Drive-Thru Duel

Episode Report Card
Jacob Clifton: B- | Grade It Now!
Lesson Four: Don't Use Your Words

Any phrase beginning with "My man Sean" will not end well. Sean calls Kinetic on their "limited marketing strategy" and the fact that they needed to push harder at POS. Agreed. They earned $313.54. Arrow's Chicken Tortillla Bowl earned -- thanks to Arrow's enormous spirit, great job running the restaurant, and "selling their hearts out," including their offsite sales to 22 people -- $418 and change, I think. Heidi's edited to look impressed at the 22-count bulk sale, by the way, in case you were wondering whether this show is bullshit. The totals cause Heidi and Muna to go into deep depression, and of course Arrow climbs all over each other like ferrets. Marisa nods sadly and thinks about chicken suits and the word bravado. Trump congratulates them on the end of their "long struggle," and calls Surya -- incorrectly on both -- either Arrow's "very talented" or "very lucky" charm.


1) Greater or Lesser: 37 or 22? (37: Kinetic did 15 units better on bulk sales.)
2) $418 divided by $5.40? (77: Arrow sold 77 bowls.)
3) $314 divided by (assuming no price difference) $5.40? (58: Kinetic sold 58 bowls, and therefore lost by 19 units.)
4) 37 times $5.40? ($200: Kinetic did $200 in bulk sales, but lost by $105.)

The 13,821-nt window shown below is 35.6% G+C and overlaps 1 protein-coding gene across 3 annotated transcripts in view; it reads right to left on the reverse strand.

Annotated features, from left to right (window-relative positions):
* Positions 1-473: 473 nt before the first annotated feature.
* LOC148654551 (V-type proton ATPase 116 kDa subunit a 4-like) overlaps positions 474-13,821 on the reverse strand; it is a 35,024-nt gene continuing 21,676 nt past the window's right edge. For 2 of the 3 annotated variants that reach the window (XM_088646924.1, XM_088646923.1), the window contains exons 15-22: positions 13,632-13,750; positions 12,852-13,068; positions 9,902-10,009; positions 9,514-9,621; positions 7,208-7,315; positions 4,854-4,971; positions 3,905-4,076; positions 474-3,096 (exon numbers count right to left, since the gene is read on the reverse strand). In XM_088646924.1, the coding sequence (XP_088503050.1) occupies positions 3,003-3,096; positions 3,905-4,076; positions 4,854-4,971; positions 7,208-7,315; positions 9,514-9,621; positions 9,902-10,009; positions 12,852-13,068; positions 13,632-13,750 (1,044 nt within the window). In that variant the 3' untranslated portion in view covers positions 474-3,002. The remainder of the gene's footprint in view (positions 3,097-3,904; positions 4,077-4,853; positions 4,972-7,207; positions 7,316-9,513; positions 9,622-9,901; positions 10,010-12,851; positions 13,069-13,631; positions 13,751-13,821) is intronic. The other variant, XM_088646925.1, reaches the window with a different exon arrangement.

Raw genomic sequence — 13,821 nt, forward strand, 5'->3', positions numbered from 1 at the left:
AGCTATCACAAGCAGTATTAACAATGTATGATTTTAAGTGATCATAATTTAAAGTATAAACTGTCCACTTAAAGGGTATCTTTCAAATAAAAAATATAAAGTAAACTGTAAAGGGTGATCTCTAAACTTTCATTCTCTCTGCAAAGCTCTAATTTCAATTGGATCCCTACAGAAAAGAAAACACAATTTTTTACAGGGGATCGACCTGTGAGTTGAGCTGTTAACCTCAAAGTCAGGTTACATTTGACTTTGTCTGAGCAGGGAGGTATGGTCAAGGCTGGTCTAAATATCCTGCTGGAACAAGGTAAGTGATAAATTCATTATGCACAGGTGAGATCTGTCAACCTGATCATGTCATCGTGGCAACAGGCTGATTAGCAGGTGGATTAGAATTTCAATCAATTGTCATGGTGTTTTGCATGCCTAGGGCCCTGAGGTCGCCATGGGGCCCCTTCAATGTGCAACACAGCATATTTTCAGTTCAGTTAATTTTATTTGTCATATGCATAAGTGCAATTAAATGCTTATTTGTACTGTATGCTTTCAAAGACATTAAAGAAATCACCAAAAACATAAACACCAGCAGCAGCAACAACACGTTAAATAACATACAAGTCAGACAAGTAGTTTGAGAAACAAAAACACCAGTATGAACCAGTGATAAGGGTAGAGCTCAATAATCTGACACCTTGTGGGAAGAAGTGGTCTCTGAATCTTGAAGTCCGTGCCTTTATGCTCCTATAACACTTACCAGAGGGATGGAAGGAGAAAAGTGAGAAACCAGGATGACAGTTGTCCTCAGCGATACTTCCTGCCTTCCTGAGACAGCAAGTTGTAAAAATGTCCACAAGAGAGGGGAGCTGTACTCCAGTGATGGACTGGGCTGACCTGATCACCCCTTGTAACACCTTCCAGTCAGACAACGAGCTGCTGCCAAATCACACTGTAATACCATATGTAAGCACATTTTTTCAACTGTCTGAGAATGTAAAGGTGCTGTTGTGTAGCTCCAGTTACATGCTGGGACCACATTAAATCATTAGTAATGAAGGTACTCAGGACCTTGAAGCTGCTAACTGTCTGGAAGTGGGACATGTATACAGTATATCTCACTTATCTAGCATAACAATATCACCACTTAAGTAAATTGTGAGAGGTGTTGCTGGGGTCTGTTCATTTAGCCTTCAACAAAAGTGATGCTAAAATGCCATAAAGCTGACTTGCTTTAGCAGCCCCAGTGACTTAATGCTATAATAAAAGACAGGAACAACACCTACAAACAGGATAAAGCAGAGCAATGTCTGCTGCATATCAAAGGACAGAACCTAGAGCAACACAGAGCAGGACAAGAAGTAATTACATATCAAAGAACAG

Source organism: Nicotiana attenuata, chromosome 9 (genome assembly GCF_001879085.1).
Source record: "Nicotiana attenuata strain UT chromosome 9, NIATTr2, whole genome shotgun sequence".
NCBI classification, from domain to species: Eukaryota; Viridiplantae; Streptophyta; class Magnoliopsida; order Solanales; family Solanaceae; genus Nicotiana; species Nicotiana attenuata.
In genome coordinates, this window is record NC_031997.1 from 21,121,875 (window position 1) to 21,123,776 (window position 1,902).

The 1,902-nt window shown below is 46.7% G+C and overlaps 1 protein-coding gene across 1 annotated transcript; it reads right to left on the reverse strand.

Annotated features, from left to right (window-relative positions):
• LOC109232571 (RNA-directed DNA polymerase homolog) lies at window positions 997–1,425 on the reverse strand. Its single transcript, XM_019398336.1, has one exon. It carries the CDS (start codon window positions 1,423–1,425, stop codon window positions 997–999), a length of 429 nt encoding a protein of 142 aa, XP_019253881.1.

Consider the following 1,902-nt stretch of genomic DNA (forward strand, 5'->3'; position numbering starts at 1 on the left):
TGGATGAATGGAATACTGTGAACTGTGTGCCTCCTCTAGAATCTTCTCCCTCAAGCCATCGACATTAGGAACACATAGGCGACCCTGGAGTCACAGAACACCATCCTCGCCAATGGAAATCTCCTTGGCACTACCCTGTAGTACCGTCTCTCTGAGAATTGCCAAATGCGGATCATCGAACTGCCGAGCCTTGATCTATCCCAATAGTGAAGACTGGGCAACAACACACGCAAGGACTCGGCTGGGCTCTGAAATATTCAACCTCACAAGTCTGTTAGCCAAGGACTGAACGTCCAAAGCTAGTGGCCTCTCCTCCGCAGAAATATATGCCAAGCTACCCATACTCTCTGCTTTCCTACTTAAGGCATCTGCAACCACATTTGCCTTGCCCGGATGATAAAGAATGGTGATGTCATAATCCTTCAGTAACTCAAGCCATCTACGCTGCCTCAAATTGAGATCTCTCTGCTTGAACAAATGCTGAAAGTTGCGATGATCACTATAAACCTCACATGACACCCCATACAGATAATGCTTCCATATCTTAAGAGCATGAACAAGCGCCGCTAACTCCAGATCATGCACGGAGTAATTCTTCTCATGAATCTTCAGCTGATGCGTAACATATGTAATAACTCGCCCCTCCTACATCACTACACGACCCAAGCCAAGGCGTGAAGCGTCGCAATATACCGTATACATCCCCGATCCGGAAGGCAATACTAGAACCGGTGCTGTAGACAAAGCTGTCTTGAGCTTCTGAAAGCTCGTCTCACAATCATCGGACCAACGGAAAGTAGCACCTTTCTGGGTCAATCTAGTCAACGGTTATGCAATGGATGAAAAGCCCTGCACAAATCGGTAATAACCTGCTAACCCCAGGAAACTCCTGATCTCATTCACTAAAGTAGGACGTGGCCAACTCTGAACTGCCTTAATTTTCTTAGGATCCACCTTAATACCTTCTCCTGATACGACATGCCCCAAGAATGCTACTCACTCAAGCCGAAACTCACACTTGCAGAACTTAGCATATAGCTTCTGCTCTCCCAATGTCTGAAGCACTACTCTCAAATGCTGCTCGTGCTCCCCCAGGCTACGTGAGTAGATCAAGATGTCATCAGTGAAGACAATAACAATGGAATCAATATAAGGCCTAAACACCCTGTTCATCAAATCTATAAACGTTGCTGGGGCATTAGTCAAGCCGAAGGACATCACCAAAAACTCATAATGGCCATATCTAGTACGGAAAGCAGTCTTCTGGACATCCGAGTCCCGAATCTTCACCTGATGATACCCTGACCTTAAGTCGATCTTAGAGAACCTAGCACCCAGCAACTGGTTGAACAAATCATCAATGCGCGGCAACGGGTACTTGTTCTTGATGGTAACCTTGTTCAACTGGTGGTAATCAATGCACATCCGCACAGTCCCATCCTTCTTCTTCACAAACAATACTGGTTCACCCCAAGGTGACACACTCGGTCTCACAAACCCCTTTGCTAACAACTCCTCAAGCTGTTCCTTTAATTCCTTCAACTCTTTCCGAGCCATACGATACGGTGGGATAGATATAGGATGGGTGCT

5) 22 times $5.40? ($119: Arrow did $119 in bulk sales -- $81 less than Kinetic -- but still won by $105.)

Which means that Kinetic lost on POS, which is primarily a marketing issue but also comes out of in-store sales. To what degree, who can say, but this is obviously a marketing failure, because they didn't have the foot traffic. And while Heidi was right to ignore Marisa, she shouldn't have slagged off Marisa by bumping her to marketing in the first place, because this was a marketing task. You send the best, not the worst, and this is a case where Heidi did it just because she doesn't like Marisa. We don't know enough about the members of the Hive Mind to know who's strongest with marketing, or face sales for that matter, although I'm guessing there are more creative types on the team than two of the lawyers, but in any case it all comes back to Heidi: bad product, no marketing we can see, and the crucial misuse of two members of the team, one of whom is clearly going to be obstructive no matter where you stick her. This is you getting shot in the foot with your own pettiness; I've said it before and I'll say it again. You have a teammate who's not good in the position you've put her in? You are the manager. It's your entire job to put her somewhere she can work better, and in Marisa's case that means keeping her close, so she feels like she's contributing, and it also means not benching her by putting her on the key part of the task, and finally it means: figuring out what she's actually good at, rather than patting yourself on the back for getting her out of the room with you. Turns out she can still cock-block you from even very far away, thanks to the magic of cell phones, and thanks to the fact that you put her in the most important position of any member of the team, with zero guidance, simply because she's irritating. This is Heidi's loss, and not even for good reasons.

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